Fig. 1. Cumulative water deficit summed over water years 2012–2015 (October 2011 to September 2015) across the Sierra Nevada of California, expressed as cumulative precipitation minus evapotranspiration (P – ET), indicating the amount of subsurface water needed to sustain existing vegetation. Negative numbers indicate a water deficit (left). Reports of dead trees from U.S. Forest Service aerial surveys in 2016 (areas in white had no dead trees or were not surveyed) (right). Inset at top right shows the locations of the Eel River and Southern Sierra CZOs.

In both cases, the availability of stored moisture in the subsurface was a crucial factor. It has been long known that in the Sierra, deeply weathered granite stores winter moisture on which the forests rely in summer [Graham et al., 2010]. Scientists at the Southern Sierra CZO sought to extrapolate quantitative moisture and water balance measurements collected at individual plots to the regional scale and, from those extrapolations, to predict tree die-off responses (Figure 1).

At the Eel River CZO, researchers intensified their collection of local measurements to document the depth and spatial variation in moisture storage and the use of this moisture by different types of trees. Two different plant ecosystems thrive within the observatory field sites, though they share a similar climate in the same rainfall regime: one a dense evergreen, mixed conifer–hardwood forest (mostly Douglas fir, oak, and madrone) developed in a critical zone that extends to 30 meters deep at hilltops in shale bedrock; and the other a grass and deciduous oak savannah developed in a thin (less than 4 meters deep) critical zone in intensely sheared shale bedrock. Scientists at the CZO wanted to explain not only why two different plant ecosystems both survived the drought [Hahm et al., 2019a], but also how differences in the underlying bedrock resulted in the development of distinct ecosystems in the first place.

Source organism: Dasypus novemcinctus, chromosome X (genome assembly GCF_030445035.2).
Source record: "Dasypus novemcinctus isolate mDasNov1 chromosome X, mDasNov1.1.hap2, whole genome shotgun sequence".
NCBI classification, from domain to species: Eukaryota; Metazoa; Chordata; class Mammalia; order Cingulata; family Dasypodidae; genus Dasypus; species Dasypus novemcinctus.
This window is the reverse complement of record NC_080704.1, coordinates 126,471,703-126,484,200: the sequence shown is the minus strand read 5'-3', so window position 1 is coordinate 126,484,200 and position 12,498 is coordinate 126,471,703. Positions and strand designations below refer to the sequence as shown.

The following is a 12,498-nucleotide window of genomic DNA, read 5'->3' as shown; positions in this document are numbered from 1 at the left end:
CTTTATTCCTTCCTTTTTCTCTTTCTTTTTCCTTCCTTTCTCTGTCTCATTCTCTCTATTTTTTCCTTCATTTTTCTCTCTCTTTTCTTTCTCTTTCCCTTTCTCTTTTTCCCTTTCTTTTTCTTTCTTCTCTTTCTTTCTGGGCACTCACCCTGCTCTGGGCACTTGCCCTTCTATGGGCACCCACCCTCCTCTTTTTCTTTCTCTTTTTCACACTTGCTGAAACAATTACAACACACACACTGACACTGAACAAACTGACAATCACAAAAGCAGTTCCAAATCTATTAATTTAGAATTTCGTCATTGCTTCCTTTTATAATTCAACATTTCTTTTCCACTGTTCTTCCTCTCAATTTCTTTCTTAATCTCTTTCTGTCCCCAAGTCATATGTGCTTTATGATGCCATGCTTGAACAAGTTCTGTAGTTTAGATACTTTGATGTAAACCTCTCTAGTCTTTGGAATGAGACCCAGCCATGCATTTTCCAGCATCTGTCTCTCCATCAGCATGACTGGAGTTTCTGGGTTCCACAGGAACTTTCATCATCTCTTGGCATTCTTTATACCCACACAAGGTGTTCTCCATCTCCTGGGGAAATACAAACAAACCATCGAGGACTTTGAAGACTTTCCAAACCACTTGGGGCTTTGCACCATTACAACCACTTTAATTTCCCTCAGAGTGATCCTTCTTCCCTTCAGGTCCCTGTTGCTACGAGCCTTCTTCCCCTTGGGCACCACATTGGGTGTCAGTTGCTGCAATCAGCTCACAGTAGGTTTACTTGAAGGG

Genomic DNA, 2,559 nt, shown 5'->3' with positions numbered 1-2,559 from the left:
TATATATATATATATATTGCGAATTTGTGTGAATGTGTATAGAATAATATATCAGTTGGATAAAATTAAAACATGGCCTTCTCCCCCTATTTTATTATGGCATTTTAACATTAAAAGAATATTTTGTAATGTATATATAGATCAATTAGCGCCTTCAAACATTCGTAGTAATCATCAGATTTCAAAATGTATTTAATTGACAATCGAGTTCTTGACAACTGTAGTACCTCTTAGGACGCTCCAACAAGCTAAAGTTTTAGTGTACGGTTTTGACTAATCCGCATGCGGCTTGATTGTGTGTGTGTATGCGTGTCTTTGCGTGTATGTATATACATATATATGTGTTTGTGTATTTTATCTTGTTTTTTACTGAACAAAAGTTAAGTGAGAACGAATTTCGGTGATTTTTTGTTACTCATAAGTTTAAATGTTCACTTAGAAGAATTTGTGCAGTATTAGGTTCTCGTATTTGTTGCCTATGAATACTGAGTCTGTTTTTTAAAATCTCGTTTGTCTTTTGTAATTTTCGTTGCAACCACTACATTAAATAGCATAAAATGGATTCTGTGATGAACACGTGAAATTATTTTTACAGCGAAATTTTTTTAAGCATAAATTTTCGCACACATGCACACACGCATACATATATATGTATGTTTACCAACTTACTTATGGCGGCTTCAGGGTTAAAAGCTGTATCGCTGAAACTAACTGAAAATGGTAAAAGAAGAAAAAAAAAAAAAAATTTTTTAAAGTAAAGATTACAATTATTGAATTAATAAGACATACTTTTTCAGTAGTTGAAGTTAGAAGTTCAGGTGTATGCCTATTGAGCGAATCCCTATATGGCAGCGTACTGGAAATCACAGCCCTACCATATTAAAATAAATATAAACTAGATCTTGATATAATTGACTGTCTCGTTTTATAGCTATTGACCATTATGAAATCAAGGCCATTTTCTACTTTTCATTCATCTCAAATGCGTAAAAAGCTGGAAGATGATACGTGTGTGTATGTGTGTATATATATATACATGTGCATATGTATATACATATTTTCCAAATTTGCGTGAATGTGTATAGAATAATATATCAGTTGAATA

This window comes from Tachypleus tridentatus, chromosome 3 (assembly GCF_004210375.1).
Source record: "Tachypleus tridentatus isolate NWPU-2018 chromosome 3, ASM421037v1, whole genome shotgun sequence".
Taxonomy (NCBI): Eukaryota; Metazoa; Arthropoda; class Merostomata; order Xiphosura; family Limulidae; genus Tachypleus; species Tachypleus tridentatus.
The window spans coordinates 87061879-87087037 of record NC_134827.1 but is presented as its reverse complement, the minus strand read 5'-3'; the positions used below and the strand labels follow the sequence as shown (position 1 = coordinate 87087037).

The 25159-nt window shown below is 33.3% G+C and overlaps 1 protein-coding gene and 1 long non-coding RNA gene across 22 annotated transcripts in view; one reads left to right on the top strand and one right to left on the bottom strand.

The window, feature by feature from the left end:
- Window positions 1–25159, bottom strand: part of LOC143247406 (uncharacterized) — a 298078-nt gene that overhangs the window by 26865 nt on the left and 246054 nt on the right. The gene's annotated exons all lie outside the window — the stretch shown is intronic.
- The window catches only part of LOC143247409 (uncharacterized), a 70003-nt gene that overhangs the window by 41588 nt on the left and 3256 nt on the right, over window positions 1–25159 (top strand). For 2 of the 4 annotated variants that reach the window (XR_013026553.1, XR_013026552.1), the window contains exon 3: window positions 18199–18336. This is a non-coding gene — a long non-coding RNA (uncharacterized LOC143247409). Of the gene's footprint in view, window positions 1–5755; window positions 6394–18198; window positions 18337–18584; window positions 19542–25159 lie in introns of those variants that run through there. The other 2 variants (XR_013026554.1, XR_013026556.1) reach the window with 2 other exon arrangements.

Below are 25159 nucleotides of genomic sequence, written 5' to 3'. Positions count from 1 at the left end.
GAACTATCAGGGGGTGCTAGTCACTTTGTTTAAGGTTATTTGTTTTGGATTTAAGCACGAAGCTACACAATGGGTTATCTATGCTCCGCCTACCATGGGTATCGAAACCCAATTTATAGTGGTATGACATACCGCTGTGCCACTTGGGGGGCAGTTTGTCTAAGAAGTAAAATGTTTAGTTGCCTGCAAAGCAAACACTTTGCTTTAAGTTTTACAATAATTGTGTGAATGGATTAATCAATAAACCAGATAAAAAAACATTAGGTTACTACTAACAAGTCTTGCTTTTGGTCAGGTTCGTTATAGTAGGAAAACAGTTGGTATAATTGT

Measuring Moisture in the Critical Zone

To document moisture storage changes, scientists at the Southern Sierra CZO correlated local measurements of ET from eddy flux towers with remotely sensed detections of live green vegetation abundance (derived from satellite measurements of the normalized difference vegetation index) to estimate ET over large areas. Measurements of precipitation, runoff, and changes in water storage in soil and weathered bedrock were used to quantify subsurface water storage dynamics (Figures 1 and 2). During the multiyear drought, moisture depletion occurred to depths of 4.5–10 meters [O’Geen et al., 2018]. Further, areas estimated to have a large negative cumulative difference between annual precipitation and evapotranspiration between fall 2011 and fall 2015 were found to correlate with areas of significant tree death (Figure 1).

Diagram showing types and scales of measurements integrated to understand variations in subsurface water-related attributes in the Sierra Nevada